We are now in the shoulder season of demand for refined products including of course gasoline. This means that demand is normally low for gasoline at this time of year as the gasoline driving season is over while demand for diesel and heating oil normally increases as the temperatures decrease which is some time away right now.
These are not normal times!
Demand for gasoline and diesel has been victimized by the pandemic so prices have remained stable even Category 4 hurricane Laura didn’t budge the pump prices for any more than a day.
There is little to no reason for prices at the pump to increase until such time as consumers get back on the road to the office.
The refining industry in reaction to the low demand atmosphere may well extend the fall maintenance program to allow inventories to fall and restore their margins or crack spreads.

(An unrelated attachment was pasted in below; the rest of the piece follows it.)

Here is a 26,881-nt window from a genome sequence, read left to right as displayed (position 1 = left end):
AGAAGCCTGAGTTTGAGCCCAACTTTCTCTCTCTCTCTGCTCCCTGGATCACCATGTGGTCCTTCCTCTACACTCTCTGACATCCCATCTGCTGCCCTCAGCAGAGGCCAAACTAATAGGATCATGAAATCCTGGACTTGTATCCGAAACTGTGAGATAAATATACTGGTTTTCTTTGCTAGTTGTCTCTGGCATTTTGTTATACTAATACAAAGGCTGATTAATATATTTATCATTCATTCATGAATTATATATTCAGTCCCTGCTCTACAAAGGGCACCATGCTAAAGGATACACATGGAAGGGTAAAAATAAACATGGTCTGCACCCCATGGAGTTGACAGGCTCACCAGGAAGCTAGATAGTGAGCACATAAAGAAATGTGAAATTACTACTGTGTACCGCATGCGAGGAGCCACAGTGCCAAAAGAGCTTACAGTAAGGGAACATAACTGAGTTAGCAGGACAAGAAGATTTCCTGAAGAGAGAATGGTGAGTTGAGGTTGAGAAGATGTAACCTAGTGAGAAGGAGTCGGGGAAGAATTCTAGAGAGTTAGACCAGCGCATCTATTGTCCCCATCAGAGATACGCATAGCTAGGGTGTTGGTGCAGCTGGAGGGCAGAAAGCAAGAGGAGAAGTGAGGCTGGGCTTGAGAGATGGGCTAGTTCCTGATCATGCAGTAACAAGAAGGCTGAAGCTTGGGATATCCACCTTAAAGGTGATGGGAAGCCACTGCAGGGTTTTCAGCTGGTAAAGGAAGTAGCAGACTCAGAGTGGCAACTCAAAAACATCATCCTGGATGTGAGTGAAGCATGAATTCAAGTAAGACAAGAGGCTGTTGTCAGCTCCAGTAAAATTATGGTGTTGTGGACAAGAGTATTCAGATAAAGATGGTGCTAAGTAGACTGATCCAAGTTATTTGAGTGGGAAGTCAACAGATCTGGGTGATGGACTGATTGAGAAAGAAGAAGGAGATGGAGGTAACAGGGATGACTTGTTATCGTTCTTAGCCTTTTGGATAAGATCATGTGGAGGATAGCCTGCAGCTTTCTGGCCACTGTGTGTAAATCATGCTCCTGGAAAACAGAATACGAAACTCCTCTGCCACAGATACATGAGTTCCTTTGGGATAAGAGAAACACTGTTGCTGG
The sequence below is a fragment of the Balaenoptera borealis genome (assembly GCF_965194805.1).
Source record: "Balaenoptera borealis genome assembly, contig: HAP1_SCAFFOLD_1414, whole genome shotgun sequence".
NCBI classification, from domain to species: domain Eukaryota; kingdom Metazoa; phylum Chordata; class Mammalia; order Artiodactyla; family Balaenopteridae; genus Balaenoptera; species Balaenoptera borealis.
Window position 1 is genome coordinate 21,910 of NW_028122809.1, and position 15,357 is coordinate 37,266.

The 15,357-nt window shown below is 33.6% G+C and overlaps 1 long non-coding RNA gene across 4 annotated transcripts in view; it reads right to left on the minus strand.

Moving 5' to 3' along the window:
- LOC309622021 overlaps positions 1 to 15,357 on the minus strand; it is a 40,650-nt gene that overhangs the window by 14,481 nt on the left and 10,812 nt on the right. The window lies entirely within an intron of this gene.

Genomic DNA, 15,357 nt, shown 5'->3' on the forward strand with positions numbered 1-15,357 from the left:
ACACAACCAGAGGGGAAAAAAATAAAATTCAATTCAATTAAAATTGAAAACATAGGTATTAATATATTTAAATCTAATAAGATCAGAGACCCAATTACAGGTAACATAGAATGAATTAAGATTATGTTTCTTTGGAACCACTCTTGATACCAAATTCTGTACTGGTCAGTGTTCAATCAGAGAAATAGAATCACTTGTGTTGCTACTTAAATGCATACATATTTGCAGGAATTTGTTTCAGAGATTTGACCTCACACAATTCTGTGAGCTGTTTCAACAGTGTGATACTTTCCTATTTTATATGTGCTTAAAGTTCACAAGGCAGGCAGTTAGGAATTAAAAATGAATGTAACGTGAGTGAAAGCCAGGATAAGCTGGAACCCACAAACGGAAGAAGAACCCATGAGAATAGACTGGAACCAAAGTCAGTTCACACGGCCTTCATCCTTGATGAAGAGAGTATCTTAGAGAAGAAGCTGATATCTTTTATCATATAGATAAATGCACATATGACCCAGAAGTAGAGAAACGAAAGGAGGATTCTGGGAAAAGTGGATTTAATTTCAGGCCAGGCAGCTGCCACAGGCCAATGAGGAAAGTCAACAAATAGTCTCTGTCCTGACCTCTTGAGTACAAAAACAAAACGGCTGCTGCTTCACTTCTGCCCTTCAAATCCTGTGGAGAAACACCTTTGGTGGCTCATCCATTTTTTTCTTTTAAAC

Normally (there’s that word again) analysts and traders watch the weekly U.S. EIA inventory reports and adjust the cash futures prices accordingly, which then are reflected at the pump.
I believe that if this is still the case then in my view they are chasing their tails.
The product whose supply demand should be monitored for signs of a dehibernation of the economy, increased demand and higher prices is jet fuel not gasoline or diesel.
This is because gasoline and diesel prices are seasonally cyclical while jet fuel is a year round constant, again in normal times. Jet fuel is used for the business travellers when they are in business and the the consumer for holiday travel assuming they are employed. Jet fuel is also a key element of air cargo deliveries another indicator of a recovering economy. At this point in time jet fuel demand in the U.S. is down 47% versus the 5 year average. Until such time as we see this number move radically and consistently in the opposite direction then gasoline pump prices will remain in snooze control.
Click here to see the interview on BNN Bloomberg.